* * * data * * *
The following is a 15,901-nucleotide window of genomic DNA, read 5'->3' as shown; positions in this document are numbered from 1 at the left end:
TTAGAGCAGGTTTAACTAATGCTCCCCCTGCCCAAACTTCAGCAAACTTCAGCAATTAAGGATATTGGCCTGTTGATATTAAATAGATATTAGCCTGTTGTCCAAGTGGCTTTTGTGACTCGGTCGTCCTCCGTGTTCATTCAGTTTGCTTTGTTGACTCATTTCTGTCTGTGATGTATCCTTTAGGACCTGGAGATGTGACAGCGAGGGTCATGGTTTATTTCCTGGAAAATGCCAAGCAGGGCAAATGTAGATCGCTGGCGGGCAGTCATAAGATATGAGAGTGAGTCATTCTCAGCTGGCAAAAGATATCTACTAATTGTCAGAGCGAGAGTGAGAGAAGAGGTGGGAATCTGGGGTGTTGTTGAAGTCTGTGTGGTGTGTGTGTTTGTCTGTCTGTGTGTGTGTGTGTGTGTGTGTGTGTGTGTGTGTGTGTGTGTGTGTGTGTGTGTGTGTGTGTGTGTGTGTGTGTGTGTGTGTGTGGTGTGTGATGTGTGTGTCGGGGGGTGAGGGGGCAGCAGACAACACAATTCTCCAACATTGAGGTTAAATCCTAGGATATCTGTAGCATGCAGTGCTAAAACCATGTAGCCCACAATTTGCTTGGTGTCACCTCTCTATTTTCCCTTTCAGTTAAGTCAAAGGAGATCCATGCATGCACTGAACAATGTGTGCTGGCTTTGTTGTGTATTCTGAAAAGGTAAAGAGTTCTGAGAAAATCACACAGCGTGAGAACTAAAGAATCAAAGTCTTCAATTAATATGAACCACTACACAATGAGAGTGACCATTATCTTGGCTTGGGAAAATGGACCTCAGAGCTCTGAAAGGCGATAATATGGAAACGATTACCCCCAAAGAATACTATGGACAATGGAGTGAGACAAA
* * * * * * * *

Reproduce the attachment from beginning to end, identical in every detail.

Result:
The following is a 15,901-nucleotide window of genomic DNA, read 5'->3' as shown; positions in this document are numbered from 1 at the left end:
TTAGAGCAGGTTTAACTAATGCTCCCCCTGCCCAAACTTCAGCAAACTTCAGCAATTAAGGATATTGGCCTGTTGATATTAAATAGATATTAGCCTGTTGTCCAAGTGGCTTTTGTGACTCGGTCGTCCTCCGTGTTCATTCAGTTTGCTTTGTTGACTCATTTCTGTCTGTGATGTATCCTTTAGGACCTGGAGATGTGACAGCGAGGGTCATGGTTTATTTCCTGGAAAATGCCAAGCAGGGCAAATGTAGATCGCTGGCGGGCAGTCATAAGATATGAGAGTGAGTCATTCTCAGCTGGCAAAAGATATCTACTAATTGTCAGAGCGAGAGTGAGAGAAGAGGTGGGAATCTGGGGTGTTGTTGAAGTCTGTGTGGTGTGTGTGTTTGTCTGTCTGTGTGTGTGTGTGTGTGTGTGTGTGTGTGTGTGTGTGTGTGTGTGTGTGTGTGTGTGTGTGTGTGTGTGTGTGTGTGTGTGTGTGGTGTGTGATGTGTGTGTCGGGGGGTGAGGGGGCAGCAGACAACACAATTCTCCAACATTGAGGTTAAATCCTAGGATATCTGTAGCATGCAGTGCTAAAACCATGTAGCCCACAATTTGCTTGGTGTCACCTCTCTATTTTCCCTTTCAGTTAAGTCAAAGGAGATCCATGCATGCACTGAACAATGTGTGCTGGCTTTGTTGTGTATTCTGAAAAGGTAAAGAGTTCTGAGAAAATCACACAGCGTGAGAACTAAAGAATCAAAGTCTTCAATTAATATGAACCACTACACAATGAGAGTGACCATTATCTTGGCTTGGGAAAATGGACCTCAGAGCTCTGAAAGGCGATAATATGGAAACGATTACCCCCAAAGAATACTATGGACAATGGAGTGAGACAAA